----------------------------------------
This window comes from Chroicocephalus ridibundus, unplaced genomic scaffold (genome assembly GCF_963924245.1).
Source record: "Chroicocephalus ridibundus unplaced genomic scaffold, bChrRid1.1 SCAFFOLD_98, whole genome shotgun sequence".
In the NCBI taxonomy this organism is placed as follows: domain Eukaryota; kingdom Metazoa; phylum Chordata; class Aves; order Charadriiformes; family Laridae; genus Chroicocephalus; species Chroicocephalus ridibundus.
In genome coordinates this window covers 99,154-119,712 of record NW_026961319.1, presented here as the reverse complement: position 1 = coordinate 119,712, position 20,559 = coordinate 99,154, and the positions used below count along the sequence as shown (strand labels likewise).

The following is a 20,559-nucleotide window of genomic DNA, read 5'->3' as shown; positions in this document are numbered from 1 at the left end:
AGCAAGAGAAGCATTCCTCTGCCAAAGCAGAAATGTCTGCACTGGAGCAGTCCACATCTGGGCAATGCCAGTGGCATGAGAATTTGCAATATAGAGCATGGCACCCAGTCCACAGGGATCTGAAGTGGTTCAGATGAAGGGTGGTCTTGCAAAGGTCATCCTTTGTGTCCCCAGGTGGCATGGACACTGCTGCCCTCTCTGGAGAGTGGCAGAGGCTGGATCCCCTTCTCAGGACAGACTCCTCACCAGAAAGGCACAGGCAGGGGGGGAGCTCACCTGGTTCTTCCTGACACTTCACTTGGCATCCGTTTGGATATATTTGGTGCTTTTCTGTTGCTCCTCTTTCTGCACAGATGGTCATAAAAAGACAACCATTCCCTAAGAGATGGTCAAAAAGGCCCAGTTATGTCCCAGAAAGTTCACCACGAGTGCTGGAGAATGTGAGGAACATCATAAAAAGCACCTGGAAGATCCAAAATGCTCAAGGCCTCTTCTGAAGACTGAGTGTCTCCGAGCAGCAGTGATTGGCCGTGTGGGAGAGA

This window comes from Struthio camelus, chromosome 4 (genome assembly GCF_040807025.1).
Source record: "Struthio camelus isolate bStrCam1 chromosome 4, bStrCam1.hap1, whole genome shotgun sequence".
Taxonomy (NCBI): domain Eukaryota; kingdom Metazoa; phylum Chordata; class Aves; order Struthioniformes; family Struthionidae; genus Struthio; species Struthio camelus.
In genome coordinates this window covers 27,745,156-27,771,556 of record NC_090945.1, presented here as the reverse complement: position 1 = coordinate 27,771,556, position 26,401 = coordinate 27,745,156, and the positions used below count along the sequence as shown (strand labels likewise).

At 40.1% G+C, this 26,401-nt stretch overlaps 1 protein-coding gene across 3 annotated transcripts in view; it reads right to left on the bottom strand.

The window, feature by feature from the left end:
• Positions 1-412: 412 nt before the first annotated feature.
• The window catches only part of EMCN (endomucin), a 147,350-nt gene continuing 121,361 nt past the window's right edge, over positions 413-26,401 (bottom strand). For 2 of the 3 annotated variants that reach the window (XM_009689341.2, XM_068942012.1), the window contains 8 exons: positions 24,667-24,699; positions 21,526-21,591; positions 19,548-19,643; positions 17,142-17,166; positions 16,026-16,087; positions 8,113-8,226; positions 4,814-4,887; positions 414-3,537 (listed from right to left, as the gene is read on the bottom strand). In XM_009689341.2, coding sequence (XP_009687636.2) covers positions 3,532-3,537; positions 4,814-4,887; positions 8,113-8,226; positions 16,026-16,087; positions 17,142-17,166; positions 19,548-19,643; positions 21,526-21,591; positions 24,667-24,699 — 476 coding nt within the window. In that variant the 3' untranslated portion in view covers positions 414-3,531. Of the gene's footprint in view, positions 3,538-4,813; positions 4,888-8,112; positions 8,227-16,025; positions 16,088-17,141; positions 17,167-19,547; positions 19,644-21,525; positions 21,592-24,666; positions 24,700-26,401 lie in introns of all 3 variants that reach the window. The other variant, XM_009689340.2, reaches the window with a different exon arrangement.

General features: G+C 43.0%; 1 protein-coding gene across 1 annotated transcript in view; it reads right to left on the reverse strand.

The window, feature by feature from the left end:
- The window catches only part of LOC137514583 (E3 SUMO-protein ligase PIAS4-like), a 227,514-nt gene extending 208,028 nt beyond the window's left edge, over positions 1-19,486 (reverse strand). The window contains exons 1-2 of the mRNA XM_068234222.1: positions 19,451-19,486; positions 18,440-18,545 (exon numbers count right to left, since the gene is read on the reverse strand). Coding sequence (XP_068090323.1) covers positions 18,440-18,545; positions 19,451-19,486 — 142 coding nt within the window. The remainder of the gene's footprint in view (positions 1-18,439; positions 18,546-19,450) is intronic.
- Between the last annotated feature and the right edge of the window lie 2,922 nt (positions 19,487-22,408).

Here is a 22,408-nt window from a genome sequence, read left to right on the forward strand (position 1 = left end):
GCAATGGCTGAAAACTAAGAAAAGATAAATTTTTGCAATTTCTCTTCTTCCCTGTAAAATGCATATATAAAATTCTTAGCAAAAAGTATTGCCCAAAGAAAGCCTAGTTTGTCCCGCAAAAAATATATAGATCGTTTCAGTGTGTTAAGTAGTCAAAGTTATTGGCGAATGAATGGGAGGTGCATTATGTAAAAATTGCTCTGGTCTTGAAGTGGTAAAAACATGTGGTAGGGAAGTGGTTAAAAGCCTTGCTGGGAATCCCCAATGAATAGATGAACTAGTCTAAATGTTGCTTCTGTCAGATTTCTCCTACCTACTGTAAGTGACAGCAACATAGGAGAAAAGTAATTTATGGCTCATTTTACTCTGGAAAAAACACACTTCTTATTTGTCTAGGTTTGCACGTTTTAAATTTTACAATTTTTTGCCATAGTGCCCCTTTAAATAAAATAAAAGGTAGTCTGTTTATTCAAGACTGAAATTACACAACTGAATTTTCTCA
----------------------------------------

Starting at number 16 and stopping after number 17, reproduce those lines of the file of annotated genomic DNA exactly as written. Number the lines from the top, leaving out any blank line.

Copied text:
The window, feature by feature from the left end:
- The window catches only part of LOC137514583 (E3 SUMO-protein ligase PIAS4-like), a 227,514-nt gene extending 208,028 nt beyond the window's left edge, over positions 1-19,486 (reverse strand). The window contains exons 1-2 of the mRNA XM_068234222.1: positions 19,451-19,486; positions 18,440-18,545 (exon numbers count right to left, since the gene is read on the reverse strand). Coding sequence (XP_068090323.1) covers positions 18,440-18,545; positions 19,451-19,486 — 142 coding nt within the window. The remainder of the gene's footprint in view (positions 1-18,439; positions 18,546-19,450) is intronic.